• \dot e(t)\approx f^\prime (u(t))e(t)\quad\mbox{for }t>0,\quad e(0)=e^0\equiv u^0-\tilde u^0

showng that an initial error is propagated as a solution to a linearized IVP with coefficient f^\prime (u(t)) depending on a computed solution u(t). We shall see that by solving the linearized problem (or rather a closely related dual linearized problem), the stability factors S(t) measuring error growth can be computed and the precision on the computation of u(t) can be assessed.

The linearized problem (or its dual) thus gives the key to unlock time stepping precision.

Note that with f(u)=u, the linearized problem reads \dot e=e with solution e(t)=\exp(t)e^0, showing exponential error growth, as expected.

Completion of the Proof

To complete the proof of the Generalized Fundmental Theorem we are to sum up the error contributions from each subinterval of length k, which according to Part 1 and Part 2 amounts to

  • \sum_{n=1}^N(1+kL)^nLk^2M\approx kML\sum_{n=0}^N\exp(Lnk)k
  • \approx kML\int_0^T\exp(Ls)\, ds\approx kM\exp(LT),

where Nk=T and $M\ge\max_{u}\vert f(u)\vert$. Can you explain what is going on here? If not, take a look at:

Hint to Completion of the Proof

We can think of comparing computations with k and \frac{k}{2} with corresponding solutions u(t) and \tilde u(t) in two ways depending on how we choose initial values on each time interval (nk,(n+1)k):

  1. Compute u(t) and \tilde u(t) independently with timestep k and \frac{k}{2}.
  2. Assume that \tilde u(nk)=u(nk) at the beginning of time step n  and account for the effect at final time of the difference \tilde u((n+1)k)-u((n+1)k) at the end of time step n.

1. is the most direct from computational point of view and a corresponding proof is given in \hyperref[chaptergenivp]{General Case}.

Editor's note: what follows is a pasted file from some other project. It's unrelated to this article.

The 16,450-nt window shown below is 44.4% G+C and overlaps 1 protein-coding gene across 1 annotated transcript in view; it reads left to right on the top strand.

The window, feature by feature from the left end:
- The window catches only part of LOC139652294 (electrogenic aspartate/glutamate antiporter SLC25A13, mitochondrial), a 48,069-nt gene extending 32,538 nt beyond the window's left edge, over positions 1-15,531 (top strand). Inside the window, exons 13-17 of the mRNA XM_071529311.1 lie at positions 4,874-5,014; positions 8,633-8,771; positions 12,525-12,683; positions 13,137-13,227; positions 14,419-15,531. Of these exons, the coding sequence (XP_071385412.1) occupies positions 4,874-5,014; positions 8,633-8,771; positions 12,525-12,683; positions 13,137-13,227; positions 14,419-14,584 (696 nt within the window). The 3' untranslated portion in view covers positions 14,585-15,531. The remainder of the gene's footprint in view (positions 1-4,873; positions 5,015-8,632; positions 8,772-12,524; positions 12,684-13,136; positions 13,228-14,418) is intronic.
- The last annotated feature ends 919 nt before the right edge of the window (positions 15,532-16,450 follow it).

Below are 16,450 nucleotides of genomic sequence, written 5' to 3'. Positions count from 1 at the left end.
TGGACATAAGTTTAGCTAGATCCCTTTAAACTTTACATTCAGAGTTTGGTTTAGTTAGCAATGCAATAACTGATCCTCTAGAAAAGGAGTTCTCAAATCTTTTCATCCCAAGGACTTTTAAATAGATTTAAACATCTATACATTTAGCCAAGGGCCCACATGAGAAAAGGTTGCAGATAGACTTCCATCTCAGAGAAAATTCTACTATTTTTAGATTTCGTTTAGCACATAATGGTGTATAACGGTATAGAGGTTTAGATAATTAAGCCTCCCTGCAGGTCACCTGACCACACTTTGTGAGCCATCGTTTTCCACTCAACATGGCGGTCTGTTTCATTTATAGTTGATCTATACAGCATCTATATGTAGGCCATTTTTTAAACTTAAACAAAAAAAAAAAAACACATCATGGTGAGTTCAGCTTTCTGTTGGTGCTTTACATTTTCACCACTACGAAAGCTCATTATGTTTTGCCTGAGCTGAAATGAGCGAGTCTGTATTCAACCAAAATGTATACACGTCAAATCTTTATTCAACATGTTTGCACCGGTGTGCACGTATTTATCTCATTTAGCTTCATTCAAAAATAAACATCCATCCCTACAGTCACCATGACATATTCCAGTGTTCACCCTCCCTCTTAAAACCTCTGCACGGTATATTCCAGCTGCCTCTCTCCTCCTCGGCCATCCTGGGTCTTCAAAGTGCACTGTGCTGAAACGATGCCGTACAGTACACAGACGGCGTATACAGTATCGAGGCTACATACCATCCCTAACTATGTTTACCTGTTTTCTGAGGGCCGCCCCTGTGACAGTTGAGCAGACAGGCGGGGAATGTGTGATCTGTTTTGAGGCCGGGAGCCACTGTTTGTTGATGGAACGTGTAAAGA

Here we consider 2. because the proof is (maybe) simpler: The error from the first time step is bounded by Lk^2M assuming no error in initial data, and is propagated with a factor bounded by (1+kL)for each time step, thus with a factor (1+kL)^N after N steps. Similarly, the error from the second time step is bounded by Lk^2M, again assuming no error in the corresponding initial value, and is propagated with a factor (1+kL)^{N-1}, et cet. Summing we obtain a bound of the total error after N steps.

Uniqueness of Solution

To prove that the solution of the \dot u=f(u) with u(0)=u^0  is unique, we assume v(t) is a possibly different solution also satisfying \dot v(t)=f(v(t)) for t>0 and v(0)=u^0. Subtraction gives for the difference w=u-v

  • \dot w=f(u)-f(v)

and thus taking the scalar product with w and using Cauchy’s inequality, we get

  • \frac{d}{dt}\frac{1}{2}\vert w\vert^2 =\frac{d}{dt}\frac{1}{2}w\cdot w=(f(u)-f(v))\cdot w\le L\vert w\vert\vert w\vert

and thus for W=\vert w\vert^2

  • \dot W\le 2LW,

which shows that (why?)

  • W(t)\le W(0)\exp(2Lt)\quad\mbox{for }t>0.

But W(0)=\vert u(0)-v(0)\vert =0 and thus W(t)=0 and u(t)=v(t) for t>0 and uniqueness follows. But to be scientifically honest, size of the exponential factor \exp(Lt) is crucial. If L=10 and t=30, which does not look too frightening, then \exp(Lt)=\exp(300)>10^{100}= googol, which means that the argument the \exp(300)W(0) is small (zero) if W(0) is small (zero), is questionable, very questionable, right?

How to Prove that exp(t+s)=exp(t)exp(s)?

To prove the basic law of the exponential \exp(t+s)=\exp(t)\exp(s), note that the function u(s)=\exp(t+s) satisfies \frac{du}{ds}=u for s>0 and u(0)=\exp(t). But the function v(s)=\exp(t)\exp(s) also satisfies \frac{dv}{ds}=v for s>0 and v(0)=\exp(t) and by uniqueness u(s)=v(s), that is \exp(t+s)=\exp(t)\exp(s).

The Millennium Run: A large n-body computation with n=10.077.696.000.

Model of a virus as a large molecular dynamics system of differential equations \dot u=f(u).}

Next: The World as IVP       Previous: Contraction Mapping Theorem